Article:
Why Measuring Efficiency is Anti-Lean

The measurement of people’s efficiency has a long history in manufacturing industries. The design and production engineers calculate the time required to manufacture a product or batch of products. Each time the product is made, the “actual time” is measured and recorded. The efficiency of the production people (or the process) is calculated by dividing the standard time by the actual time.

If the actual time is faster than standard, the efficiency will be greater than 100%. When the actual time is longer than standard, the efficiency is less than 100%.


The purpose of measuring efficiency is to monitor if the people and the process are running at the right speed so that the right number of units are made according to the production schedule, and the need’s of the customers. When the efficiency measurement is significantly less than 100% an investigation is made so that the shortfall can be caught up, and the reasons for the problem identified.

Traditional approaches to manufacturing finds these measurements very helpful. The measurements were designed to support the “scientific management” developed by Frederick Taylor (and others) in the 1920’s when modern industrial methods were first standardized. These clever and innovative engineers and entrepreneurs based their methods on a few key paradigms.

  • One was that the operations people in a manufacturing plant have “separation of duties”. The people should not make the whole product but each have specialized skills. The products pass through several work stations from fabrication to finished products.
  • A second paradigm is that the plant must maximize the use of the operators time. Operators are an expensive resource and we need to make sure that every minute is used productively.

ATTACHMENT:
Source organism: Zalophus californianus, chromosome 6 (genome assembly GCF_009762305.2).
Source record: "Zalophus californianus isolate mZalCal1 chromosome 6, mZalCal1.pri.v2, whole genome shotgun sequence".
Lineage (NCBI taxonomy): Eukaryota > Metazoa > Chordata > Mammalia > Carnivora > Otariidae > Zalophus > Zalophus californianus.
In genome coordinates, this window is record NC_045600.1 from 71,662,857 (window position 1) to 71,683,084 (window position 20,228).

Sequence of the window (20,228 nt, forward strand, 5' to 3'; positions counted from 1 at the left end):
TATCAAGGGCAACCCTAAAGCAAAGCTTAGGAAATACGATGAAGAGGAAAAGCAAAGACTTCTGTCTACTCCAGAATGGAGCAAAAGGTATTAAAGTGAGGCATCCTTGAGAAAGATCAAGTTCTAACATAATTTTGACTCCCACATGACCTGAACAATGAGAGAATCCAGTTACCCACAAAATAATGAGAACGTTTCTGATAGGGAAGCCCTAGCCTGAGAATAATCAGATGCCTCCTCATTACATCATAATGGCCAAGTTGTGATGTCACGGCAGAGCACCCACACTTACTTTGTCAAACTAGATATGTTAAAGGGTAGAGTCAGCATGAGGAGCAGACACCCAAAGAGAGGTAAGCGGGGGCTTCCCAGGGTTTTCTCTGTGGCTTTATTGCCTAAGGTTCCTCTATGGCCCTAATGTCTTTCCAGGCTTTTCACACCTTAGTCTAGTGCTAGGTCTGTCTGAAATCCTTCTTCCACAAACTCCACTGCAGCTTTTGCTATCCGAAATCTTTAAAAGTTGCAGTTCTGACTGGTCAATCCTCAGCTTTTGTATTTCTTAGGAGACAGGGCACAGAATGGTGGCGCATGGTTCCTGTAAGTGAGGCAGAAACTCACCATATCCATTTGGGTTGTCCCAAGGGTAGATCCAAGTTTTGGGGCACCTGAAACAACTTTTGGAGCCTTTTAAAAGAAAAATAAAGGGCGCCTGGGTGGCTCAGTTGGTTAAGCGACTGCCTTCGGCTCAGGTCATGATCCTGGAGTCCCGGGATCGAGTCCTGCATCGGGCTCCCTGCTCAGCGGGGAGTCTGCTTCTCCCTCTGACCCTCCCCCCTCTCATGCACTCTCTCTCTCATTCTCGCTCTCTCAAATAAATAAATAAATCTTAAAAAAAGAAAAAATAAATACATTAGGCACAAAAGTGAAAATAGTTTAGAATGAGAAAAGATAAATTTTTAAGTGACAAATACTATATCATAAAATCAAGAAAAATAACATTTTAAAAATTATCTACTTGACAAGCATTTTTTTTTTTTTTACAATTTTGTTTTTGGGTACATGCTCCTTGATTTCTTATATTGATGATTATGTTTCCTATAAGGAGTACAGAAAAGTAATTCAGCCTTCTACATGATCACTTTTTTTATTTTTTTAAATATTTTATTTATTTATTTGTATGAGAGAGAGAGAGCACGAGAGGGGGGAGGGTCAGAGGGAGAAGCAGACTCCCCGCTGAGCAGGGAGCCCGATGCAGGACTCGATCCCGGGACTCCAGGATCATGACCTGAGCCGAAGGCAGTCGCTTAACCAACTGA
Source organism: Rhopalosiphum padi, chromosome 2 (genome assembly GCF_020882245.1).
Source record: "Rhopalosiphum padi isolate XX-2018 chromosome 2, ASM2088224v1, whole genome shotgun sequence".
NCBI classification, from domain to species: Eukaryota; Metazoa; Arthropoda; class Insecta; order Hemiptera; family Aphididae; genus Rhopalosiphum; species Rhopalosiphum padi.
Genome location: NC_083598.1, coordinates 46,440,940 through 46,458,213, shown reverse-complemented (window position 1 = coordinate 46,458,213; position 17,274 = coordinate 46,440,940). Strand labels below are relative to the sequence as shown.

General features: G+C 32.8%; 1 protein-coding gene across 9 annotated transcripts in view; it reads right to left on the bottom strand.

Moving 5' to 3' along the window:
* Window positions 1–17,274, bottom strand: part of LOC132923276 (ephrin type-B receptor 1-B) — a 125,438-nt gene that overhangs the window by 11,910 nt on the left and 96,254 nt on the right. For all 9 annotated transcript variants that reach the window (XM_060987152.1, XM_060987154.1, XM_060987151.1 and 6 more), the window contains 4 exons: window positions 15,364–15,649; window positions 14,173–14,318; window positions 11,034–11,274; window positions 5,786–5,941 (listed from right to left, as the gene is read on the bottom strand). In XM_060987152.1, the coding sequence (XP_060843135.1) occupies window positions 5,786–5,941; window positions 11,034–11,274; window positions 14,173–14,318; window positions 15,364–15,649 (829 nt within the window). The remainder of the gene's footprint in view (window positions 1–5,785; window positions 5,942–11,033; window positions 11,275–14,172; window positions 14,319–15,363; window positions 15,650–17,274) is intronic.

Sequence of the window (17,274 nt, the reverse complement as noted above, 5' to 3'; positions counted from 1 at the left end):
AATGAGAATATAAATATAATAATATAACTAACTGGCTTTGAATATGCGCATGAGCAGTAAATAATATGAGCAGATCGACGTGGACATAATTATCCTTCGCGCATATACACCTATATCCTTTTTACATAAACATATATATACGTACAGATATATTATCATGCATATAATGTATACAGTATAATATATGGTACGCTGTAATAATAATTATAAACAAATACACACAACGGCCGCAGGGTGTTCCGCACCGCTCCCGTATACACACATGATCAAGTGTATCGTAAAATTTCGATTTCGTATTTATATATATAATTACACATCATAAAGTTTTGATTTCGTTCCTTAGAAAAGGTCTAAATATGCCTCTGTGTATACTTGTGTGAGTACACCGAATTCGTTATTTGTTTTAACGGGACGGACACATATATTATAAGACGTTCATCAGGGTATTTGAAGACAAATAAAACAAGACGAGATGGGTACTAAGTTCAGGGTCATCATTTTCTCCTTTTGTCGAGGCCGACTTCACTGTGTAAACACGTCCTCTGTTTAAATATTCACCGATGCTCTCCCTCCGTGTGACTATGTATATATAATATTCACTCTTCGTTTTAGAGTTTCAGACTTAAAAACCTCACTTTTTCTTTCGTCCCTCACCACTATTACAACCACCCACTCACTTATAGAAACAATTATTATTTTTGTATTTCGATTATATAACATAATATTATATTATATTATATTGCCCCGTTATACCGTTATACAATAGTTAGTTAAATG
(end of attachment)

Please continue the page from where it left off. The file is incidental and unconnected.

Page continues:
• A third is that making large batches of products optimizes the production time and productivity.

The outcome of these assumptions is that the factory makes products all the time, builds finished goods inventory, serves the customers effectively by having available product, and minimizing the product costs. The underlying philosophy of manufacturing management is that we need maximize the “economies of scale” and produce as many products as possible, and to harness the production operators 100% of the time.

None of this thinking works in a lean organization. “Overproduction” is one of the famous Seven Wastes articulated by Shigeo Shingo.

  1. Lean companies do not want their people working all the time making the products. The people need time to work on improvements in their work areas. These improvements are not the large “kaizen events”; they are “continuous improvements”. Hundreds of small improvements initiated by the people in the cells or other work areas. These many small improvements lead to huge benefit as the small improvements add up to significant change, and the people making the changes are the people with the most knowledge.
  2. If the company emphasizes production efficiency, then the people will work to create maximum efficiency. One way to achieve this is to shortcut the standardized work required to make the product, or other tasks the people are doing. This may lead to short-term “efficiency” but violating standard work compromises quality and consistency.